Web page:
New US envoy for the Western Balkans Gabriel Escobar said that sanctions for widely spread corruption in Bosnia and Herzegovina will be “very aggressively” used, adding that the Western Balkans' integration in the European Union will be one of the top priorities in his work.
Escobar took over the post from Matthew Palmer who was recently appointed the US special envoy for electoral reform in BiH.
In an interview with ‘Voice of America’, Escobar said that the US has been actively investing in BiH since the end of the war, adding that the interest has never ceased to exist and that Palmer's new role proves the continuous commitment of the US to the region.
Commenting on the issue of corruption in BiH, Escobar said that US President Joe Biden announced a new set of sanctions, particularly for corruption. “We plan to use those powers very aggressively,” he was quoted as saying.
Asked if he would meet Serb member of Bosnia's tripartite Presidency Milorad Dodik, who has been on the sanction list of the US Office of Foreign Asset Control since 2017, and what would be his message for Dodik, Escobar replied that he first needs to decide if he would meet Dodik at all.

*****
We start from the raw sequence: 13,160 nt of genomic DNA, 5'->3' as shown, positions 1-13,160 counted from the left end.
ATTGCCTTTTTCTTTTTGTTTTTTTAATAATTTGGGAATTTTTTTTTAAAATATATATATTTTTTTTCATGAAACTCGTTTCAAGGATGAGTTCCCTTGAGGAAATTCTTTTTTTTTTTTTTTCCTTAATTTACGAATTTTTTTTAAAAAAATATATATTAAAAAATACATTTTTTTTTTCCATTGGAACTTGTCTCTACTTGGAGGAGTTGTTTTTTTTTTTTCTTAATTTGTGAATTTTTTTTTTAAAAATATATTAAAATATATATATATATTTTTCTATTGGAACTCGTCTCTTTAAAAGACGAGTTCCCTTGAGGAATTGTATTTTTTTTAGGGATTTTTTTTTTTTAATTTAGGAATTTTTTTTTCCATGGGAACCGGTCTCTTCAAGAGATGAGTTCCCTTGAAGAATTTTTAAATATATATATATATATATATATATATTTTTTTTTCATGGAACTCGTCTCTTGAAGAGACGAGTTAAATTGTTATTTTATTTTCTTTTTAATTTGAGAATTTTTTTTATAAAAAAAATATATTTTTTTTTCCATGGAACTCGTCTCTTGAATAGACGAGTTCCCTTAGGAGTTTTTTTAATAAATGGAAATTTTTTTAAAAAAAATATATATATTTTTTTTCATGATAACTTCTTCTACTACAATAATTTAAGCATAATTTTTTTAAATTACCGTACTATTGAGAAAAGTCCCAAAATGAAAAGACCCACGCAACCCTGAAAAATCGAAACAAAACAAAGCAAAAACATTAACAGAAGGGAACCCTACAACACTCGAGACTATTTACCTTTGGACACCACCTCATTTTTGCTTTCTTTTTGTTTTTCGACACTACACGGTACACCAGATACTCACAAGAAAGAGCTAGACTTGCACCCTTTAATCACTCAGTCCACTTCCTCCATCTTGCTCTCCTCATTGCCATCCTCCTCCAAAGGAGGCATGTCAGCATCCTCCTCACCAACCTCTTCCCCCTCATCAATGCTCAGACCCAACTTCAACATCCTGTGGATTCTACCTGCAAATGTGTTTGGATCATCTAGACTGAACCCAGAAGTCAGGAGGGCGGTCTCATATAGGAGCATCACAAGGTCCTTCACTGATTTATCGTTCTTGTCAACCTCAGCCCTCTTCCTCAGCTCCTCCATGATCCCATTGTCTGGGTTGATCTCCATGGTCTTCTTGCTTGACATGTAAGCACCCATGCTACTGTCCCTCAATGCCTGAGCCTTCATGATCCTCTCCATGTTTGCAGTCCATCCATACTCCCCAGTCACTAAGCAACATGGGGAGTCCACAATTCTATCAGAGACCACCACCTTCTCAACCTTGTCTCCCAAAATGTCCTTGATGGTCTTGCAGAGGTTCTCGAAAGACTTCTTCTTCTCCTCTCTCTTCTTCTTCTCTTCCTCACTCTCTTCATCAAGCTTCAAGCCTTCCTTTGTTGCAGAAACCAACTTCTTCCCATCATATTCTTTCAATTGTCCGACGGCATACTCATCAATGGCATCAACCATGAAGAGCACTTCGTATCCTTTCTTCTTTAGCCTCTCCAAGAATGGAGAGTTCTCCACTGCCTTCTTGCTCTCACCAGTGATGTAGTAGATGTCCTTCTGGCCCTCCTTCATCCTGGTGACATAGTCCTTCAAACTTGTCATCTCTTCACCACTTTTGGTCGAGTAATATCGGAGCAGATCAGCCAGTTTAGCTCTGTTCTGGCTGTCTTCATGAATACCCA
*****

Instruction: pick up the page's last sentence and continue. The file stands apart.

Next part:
As for priorities for the Western Balkans, the new envoy said there are two major issues.
Firstly, it is the Western Balkan's integration into the European Union. He said that tremendous progress has been made and that the countries in the region are historically, culturally and economically already a part of Europe.
“They share the same values and have common interests with the rest of Europe. This will be a priority. Besides that, offering NATO membership to those who are interested. That will, apparently, require close cooperation with our partners, the Quint countries, most of whom share similar views. But from our point of view, this should be a process that is dynamic and active. I would like to see dynamic in that process,” Escobar was quoted as saying.
He said that the Western Balkans is a region with many opportunities, with great universities, qualified individuals but unfortunately many of them see no opportunity in their countries and are leaving, which will become “a strategic problem not only for the Balkan countries but also for Europe and the USA.”
In theory, he added, this can be a group of six economically connected countries, with more than 20 million people, about 125 million dollars gross national income and a growth rate of 5 percent, which would make it the fastest growing region in the whole Europe.